Leonen, Diokno lead JBC short list for SC associate justice

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12:46 AM November 8th, 2012

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November 8th, 2012 12:46 AM

The Judicial and Bar Council (JBC) on Wednesday agreed to submit to President Aquino a list of seven nominees for a seat on the 15-member Supreme Court left vacant following the elevation of Associate Justice Maria Lourdes Sereno to the post of ousted Chief Justice Renato Corona.

Nominated were government peace negotiator Marvic Leonen, De La Salle University law dean Jose Manuel Diokno, former Energy Secretary Raphael Lotilla, Court of Appeals Presiding Justice Andres Reyes Jr. and Court of Appeals Associate Justices Jose Reyes Jr., Noel Tijam and Rosemari Carandang.

The seven nominees were among the 15 candidates who were interviewed on Oct. 23 and 25 by the eight-member JBC led by Sereno, its chair.

The list was to be submitted Wednesday afternoon to Malacañang. Mr. Aquino has until Nov. 22 to appoint the new Supreme Court associate justice.

“The consensus is that it’s a good list. We are satisfied and confident that the President will be able to make a choice out of the seven,” Justice Secretary Leila de Lima, ex-officio member of the JBC, told reporters after an hourlong meeting that decided the final list.

According to Rep. Niel Tupas, also a JBC member, Leonen, Lotilla, Carandang and Andres Reyes got the nod of seven JBC members; Jose Reyes and Tijam, six; and Diokno, five.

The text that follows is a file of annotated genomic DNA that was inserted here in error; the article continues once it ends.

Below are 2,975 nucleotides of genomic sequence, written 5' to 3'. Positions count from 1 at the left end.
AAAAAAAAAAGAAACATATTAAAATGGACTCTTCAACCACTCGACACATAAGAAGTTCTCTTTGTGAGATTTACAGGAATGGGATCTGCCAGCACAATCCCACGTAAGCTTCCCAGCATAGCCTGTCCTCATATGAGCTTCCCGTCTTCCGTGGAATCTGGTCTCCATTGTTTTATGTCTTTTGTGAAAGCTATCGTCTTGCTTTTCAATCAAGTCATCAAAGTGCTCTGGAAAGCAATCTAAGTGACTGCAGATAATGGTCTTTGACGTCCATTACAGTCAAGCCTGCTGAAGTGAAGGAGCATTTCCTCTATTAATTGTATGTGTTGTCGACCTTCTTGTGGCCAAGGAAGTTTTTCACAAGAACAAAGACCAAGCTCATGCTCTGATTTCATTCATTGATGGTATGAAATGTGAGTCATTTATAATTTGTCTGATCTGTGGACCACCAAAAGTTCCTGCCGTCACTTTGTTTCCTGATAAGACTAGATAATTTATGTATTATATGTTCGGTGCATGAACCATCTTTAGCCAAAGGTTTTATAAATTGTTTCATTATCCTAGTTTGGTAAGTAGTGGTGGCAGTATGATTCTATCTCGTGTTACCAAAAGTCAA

The eight applicants who did not make the short list were Securities and Exchange Commission Chair Teresita Herbosa, former University of Perpetual Help System law dean Jose-Santos B. Bisquera, Sandiganbayan Associate Justice Maria Cristina J. Cornejo, former Regional Trial Court Judge Adoracion P. Cruz-Avisado, former Ateneo law dean Cesar L. Villanueva and Court of Appeals Associate Justices Magdangal M. de Leon, Isaias P. Dicdican and Ramon Bato Jr.

At a news briefing, presidential spokesperson Edwin Lacierda was asked if Leonen, a former University of the Philippines law dean and a member of the government panel that negotiated the framework agreement with the Moro Islamic Liberation Front (MILF), had the edge over the other nominees.

Lacierda explained that as standard operating procedure in the appointments process, the President would have to meet with the nominees who would all be on equal footing.

“That negotiation for peace with the MILF is another matter. We’re now dealing with his views, for instance, a nominee’s views on the judiciary. So that’s something that the President has not discussed with Leonen. So he will give an even-steven chance to all the nominees.”

Lacierda expressed hope that Leonen would continue to oversee the peace process.

“Certainly, we would like the panel that forged the framework agreement to be there,” he said. “But then, we also recognize that nobody’s indispensable in the government. So it’s up to the President whether he has made a decision on who is going to be the next associate justice.”

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